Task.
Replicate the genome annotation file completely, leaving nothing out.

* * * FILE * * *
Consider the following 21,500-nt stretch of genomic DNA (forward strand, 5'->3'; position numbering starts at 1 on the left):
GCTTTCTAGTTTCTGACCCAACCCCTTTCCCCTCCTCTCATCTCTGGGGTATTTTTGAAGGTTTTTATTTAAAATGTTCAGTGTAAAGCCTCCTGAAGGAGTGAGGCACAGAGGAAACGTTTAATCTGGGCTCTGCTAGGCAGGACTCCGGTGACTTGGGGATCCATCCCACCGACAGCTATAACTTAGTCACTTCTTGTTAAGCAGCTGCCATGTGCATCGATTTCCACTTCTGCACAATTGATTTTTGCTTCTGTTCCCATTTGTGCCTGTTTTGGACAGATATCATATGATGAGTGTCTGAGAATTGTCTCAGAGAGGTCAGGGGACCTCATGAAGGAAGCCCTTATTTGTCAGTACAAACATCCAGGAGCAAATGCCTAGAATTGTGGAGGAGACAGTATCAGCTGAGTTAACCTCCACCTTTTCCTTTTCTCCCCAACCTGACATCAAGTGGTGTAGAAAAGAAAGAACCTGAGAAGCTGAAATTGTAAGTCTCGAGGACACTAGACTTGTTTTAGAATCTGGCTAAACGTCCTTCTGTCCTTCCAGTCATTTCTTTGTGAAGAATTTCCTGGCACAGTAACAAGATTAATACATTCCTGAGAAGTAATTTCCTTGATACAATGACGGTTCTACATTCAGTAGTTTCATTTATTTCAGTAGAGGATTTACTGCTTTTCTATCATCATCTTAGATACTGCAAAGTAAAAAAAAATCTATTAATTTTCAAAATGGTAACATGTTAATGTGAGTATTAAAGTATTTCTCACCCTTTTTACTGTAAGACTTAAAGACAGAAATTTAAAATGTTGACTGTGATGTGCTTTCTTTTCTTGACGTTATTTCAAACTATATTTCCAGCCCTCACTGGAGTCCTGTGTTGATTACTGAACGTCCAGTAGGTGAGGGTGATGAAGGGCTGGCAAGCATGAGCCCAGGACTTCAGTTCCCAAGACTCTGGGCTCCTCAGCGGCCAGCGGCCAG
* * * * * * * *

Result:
Consider the following 21,500-nt stretch of genomic DNA (forward strand, 5'->3'; position numbering starts at 1 on the left):
GCTTTCTAGTTTCTGACCCAACCCCTTTCCCCTCCTCTCATCTCTGGGGTATTTTTGAAGGTTTTTATTTAAAATGTTCAGTGTAAAGCCTCCTGAAGGAGTGAGGCACAGAGGAAACGTTTAATCTGGGCTCTGCTAGGCAGGACTCCGGTGACTTGGGGATCCATCCCACCGACAGCTATAACTTAGTCACTTCTTGTTAAGCAGCTGCCATGTGCATCGATTTCCACTTCTGCACAATTGATTTTTGCTTCTGTTCCCATTTGTGCCTGTTTTGGACAGATATCATATGATGAGTGTCTGAGAATTGTCTCAGAGAGGTCAGGGGACCTCATGAAGGAAGCCCTTATTTGTCAGTACAAACATCCAGGAGCAAATGCCTAGAATTGTGGAGGAGACAGTATCAGCTGAGTTAACCTCCACCTTTTCCTTTTCTCCCCAACCTGACATCAAGTGGTGTAGAAAAGAAAGAACCTGAGAAGCTGAAATTGTAAGTCTCGAGGACACTAGACTTGTTTTAGAATCTGGCTAAACGTCCTTCTGTCCTTCCAGTCATTTCTTTGTGAAGAATTTCCTGGCACAGTAACAAGATTAATACATTCCTGAGAAGTAATTTCCTTGATACAATGACGGTTCTACATTCAGTAGTTTCATTTATTTCAGTAGAGGATTTACTGCTTTTCTATCATCATCTTAGATACTGCAAAGTAAAAAAAAATCTATTAATTTTCAAAATGGTAACATGTTAATGTGAGTATTAAAGTATTTCTCACCCTTTTTACTGTAAGACTTAAAGACAGAAATTTAAAATGTTGACTGTGATGTGCTTTCTTTTCTTGACGTTATTTCAAACTATATTTCCAGCCCTCACTGGAGTCCTGTGTTGATTACTGAACGTCCAGTAGGTGAGGGTGATGAAGGGCTGGCAAGCATGAGCCCAGGACTTCAGTTCCCAAGACTCTGGGCTCCTCAGCGGCCAGCGGCCAG